LONDON : Queen Elizabeth II became Britain's oldest monarch on Thursday, overtaking her great-great grandmother Queen Victoria, although in discreet royal fashion she passed the milestone without fanfare.
"This is just another normal working day for the queen," a royal spokeswoman told AFP, adding that the 81-year-old was spending the day in Buckingham Palace dealing with routine paperwork and some Christmas correspondence.
"There's nothing the queen is doing to mark the occasion," she added.
Victoria died in 1901 aged 81 years and 243 days. Elizabeth passed Victoria's record at around 5:00 pm (1700 GMT), taking into account times of birth and death, according to Buckingham Palace.
She is the world's second-longest serving monarch alive, after Thai King Bhumibol Adulyadej. She has outlasted 11 prime ministers - the first was Sir Winston Churchill - and is the first to have a prime minister, Tony Blair, born during her reign.
Victoria will retain the record for longest-serving monarch ever for some time, though: she ruled Britain and its empire for nearly 64 years. Elizabeth will surpass that if she is still on the throne on September 9, 2015.
Coincidentally, the youngest member of the British royal family, the newborn son of the queen's youngest child, Prince Edward, left hospital on Thursday following his birth on Monday.
Despite her age, the queen shows little sign of slowing down - last month, she and her husband Prince Philip visited Uganda for the Commonwealth Heads of Government meeting and she carried out 425 official engagements last year.
"Even allowing for the improvement in medicine since Victoria, it is remarkable," Peter Hennessy, professor of contemporary British history at Queen Mary's college, University of London, told the Daily Telegraph.
Any sign of ageing is pored over by the media, such as when she appeared at an official engagement this week with a large bruise on her neck. Royal officials said it was the result of a knock and was "nothing to worry about".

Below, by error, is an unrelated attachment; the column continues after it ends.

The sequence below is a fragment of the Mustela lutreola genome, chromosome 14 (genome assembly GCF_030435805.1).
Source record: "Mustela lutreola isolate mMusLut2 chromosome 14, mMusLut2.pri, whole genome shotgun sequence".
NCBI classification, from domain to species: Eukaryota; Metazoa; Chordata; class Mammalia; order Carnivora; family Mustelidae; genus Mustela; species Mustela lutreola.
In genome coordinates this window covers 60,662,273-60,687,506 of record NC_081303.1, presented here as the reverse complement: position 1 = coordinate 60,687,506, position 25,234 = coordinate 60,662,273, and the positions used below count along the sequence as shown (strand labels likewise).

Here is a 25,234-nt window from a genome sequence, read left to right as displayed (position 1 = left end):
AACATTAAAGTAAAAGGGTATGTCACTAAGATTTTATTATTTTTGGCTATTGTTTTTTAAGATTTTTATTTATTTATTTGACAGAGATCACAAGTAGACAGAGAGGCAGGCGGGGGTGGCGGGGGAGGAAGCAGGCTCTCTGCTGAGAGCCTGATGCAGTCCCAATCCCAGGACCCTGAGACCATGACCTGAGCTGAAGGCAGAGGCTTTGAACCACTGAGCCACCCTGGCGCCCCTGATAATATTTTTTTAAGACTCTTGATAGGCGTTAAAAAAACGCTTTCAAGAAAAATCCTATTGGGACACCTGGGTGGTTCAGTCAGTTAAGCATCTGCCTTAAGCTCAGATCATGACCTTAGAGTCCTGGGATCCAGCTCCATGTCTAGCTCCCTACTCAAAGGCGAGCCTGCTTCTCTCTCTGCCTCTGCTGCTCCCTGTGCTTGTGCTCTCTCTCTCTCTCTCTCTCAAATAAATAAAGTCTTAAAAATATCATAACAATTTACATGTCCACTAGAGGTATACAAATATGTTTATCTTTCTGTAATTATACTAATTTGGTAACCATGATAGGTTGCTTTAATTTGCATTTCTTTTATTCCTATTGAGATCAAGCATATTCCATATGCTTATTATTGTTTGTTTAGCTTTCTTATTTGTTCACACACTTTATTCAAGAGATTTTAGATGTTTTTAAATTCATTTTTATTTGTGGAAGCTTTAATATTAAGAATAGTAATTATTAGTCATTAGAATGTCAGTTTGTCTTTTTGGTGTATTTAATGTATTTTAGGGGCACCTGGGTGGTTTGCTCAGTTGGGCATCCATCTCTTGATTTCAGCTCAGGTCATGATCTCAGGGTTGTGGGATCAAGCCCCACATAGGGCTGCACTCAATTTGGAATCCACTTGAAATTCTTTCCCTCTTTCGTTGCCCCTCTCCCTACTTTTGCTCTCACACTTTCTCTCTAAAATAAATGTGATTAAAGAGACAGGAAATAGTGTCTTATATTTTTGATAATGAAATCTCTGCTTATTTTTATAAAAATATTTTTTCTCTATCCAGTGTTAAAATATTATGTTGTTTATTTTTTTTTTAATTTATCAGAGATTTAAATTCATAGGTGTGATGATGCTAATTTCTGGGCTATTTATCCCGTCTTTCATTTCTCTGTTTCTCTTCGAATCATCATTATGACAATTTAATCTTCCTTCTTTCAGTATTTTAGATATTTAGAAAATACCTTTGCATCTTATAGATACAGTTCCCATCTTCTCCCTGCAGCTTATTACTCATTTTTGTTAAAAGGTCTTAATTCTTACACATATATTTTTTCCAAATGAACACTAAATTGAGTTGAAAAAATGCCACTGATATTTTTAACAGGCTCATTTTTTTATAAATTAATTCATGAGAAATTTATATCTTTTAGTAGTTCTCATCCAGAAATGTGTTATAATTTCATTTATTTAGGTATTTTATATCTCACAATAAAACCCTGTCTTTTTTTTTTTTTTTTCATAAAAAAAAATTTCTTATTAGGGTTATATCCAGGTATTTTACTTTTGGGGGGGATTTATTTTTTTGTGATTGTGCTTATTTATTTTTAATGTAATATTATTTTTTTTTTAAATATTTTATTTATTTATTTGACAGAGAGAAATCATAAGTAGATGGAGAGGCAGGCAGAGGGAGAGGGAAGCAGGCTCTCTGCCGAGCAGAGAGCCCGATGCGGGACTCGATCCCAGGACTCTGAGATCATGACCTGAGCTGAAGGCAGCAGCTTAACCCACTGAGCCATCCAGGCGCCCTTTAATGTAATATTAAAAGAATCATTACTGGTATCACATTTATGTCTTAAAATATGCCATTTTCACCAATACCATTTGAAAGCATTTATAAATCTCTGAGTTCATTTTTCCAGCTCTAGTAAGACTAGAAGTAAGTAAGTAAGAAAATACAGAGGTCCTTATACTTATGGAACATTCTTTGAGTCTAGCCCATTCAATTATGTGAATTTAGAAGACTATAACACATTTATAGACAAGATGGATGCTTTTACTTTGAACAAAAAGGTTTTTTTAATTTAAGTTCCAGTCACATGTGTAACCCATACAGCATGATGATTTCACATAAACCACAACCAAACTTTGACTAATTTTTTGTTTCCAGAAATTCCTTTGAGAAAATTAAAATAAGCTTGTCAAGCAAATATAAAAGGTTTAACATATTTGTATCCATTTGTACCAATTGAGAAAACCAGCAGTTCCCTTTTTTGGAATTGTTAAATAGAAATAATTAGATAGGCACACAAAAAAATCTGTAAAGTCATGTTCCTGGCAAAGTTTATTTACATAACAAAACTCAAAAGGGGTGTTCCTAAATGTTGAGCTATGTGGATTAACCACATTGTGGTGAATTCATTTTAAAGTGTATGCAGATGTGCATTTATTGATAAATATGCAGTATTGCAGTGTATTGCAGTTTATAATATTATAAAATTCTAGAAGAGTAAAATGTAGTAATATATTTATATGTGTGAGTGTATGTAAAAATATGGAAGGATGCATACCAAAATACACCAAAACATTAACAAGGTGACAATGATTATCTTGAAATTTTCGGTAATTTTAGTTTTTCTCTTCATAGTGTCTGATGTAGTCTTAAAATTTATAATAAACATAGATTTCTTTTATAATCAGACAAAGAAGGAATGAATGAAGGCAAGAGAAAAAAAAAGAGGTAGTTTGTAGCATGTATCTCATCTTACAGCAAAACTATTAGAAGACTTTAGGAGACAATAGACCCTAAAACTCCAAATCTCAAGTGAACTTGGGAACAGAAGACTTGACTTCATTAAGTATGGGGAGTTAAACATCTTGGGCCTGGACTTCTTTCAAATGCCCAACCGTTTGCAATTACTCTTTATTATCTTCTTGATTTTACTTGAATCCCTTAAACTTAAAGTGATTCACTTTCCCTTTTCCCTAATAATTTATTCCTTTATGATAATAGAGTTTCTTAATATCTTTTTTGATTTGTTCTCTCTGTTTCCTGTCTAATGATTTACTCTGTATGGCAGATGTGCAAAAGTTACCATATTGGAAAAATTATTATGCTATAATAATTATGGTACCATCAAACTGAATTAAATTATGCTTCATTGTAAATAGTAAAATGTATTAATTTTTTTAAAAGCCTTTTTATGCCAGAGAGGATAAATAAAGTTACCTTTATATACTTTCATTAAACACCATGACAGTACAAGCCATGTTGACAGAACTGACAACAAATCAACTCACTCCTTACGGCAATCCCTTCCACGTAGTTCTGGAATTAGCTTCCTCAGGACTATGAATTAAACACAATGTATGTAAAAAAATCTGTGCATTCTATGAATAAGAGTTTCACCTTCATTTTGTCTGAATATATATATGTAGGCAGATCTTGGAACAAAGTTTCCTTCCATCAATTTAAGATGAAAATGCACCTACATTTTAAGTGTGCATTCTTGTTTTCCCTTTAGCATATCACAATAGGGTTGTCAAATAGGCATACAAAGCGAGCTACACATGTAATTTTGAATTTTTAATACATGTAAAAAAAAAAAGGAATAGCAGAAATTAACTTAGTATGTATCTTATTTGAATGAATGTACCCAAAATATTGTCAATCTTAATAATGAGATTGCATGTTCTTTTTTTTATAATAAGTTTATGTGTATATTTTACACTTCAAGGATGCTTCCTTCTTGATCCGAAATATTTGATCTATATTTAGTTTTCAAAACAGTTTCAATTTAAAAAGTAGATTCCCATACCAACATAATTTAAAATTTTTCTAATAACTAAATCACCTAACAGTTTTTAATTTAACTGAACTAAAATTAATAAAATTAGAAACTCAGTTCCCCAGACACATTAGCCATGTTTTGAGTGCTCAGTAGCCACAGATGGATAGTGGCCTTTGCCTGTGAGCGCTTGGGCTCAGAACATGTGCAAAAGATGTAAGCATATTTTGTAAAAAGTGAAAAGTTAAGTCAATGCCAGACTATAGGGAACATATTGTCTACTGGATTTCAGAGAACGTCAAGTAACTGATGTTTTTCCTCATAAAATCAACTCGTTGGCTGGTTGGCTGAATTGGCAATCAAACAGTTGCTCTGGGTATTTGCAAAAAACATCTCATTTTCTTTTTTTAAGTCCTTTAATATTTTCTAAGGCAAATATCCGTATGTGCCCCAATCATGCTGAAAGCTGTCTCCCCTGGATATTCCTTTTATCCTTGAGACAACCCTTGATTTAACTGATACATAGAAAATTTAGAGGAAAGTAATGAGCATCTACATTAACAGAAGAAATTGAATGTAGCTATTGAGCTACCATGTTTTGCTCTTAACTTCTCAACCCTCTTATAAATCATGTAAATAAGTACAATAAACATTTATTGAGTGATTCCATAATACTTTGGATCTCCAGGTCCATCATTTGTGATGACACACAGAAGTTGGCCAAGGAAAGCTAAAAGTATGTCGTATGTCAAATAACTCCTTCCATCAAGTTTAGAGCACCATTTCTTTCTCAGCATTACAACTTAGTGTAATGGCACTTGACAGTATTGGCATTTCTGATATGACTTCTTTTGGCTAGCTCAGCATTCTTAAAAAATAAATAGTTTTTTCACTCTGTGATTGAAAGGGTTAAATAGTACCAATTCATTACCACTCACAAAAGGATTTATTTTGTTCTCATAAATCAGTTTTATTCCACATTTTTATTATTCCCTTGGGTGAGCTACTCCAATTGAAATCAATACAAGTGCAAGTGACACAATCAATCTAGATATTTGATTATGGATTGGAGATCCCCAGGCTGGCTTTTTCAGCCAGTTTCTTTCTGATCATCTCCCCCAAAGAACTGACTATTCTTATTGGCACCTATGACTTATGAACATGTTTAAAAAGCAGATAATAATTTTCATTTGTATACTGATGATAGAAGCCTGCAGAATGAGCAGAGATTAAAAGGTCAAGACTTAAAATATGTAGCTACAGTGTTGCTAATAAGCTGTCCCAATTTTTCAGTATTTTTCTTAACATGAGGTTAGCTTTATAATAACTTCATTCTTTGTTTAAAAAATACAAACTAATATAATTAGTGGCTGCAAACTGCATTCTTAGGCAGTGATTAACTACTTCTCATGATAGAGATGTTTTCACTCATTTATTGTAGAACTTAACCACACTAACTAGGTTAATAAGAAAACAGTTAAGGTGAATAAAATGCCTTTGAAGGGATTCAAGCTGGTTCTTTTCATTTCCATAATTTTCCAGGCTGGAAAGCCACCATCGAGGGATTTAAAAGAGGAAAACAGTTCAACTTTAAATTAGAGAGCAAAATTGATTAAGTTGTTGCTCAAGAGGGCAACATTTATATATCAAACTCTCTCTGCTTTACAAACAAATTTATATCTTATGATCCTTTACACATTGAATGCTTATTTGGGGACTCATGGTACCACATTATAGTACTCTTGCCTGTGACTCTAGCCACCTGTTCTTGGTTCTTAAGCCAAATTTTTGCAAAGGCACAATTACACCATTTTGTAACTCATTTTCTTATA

Notwithstanding her gruelling timetable and the high respect which most Britons have for her, there are signs that the monarchy is starting to think about what will happen when she dies, even if she is currently in good health.
Heir to the throne Prince Charles went to Uganda last month with his parents, attending his first Commonwealth leaders summit outside Britain.
The Daily Telegraph newspaper quoted an unnamed senior Commonwealth source at the time as saying the question of whether Charles would become head of the 53-nation body was being actively considered.
Charles's own position in Britain has strengthened thanks to the successful integration of his second wife Camilla - with whom he had an affair during his
marriage to the late princess Diana - into the royal family.
Thanks to her low-key charity work and seemingly warm relations with stepsons princes William and Harry, public opinion of the woman Diana dubbed "the Rottweiler" is beginning to thaw.
Some 28 percent of people say they want her as queen when Charles takes over, compared to just seven percent in 2005.
Insiders including Elizabeth's cousin Margaret Rhodes say it is highly unlikely she will step down early - the abdication of Edward VIII in 1936, which forced her father to take over, is a painful chapter in royal history.
"Abdication I don't think is an issue, or something that's even in consideration to the Queen," said Robert Jobson, a journalist and author of books on the royal family.
So while the queen could still, in the words of the national anthem, be "long to reign over us", the royal family seems determined to make sure that when the inevitable does finally happen, the transition is smooth.
Buckingham Palace said the Queen's next public engagement is on Christmas Day (December 25), when she will attend a church service on her Sandringham country estate in the county of Norfolk, eastern England. - AFP/de